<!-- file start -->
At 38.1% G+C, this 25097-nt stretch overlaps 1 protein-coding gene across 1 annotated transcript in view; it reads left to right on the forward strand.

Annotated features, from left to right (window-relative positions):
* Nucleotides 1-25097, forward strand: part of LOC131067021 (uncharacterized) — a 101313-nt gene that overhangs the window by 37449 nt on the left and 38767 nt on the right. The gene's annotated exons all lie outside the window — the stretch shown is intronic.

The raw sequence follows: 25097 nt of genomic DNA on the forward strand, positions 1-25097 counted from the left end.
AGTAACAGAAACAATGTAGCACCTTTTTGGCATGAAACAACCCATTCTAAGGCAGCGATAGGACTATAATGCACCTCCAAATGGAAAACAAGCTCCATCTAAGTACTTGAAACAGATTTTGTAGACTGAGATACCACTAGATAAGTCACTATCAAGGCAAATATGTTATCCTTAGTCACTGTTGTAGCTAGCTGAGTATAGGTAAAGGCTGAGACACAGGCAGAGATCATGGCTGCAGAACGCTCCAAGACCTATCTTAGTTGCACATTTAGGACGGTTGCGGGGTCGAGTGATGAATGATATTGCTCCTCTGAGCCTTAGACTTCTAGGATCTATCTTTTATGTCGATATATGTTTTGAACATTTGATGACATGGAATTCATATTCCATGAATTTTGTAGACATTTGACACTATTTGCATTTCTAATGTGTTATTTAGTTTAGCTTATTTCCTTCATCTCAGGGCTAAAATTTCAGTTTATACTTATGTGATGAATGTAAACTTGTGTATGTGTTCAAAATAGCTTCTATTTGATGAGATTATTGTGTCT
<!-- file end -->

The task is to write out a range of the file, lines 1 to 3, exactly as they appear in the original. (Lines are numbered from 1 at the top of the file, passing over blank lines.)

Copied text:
At 38.1% G+C, this 25097-nt stretch overlaps 1 protein-coding gene across 1 annotated transcript in view; it reads left to right on the forward strand.

Annotated features, from left to right (window-relative positions):
* Nucleotides 1-25097, forward strand: part of LOC131067021 (uncharacterized) — a 101313-nt gene that overhangs the window by 37449 nt on the left and 38767 nt on the right. The gene's annotated exons all lie outside the window — the stretch shown is intronic.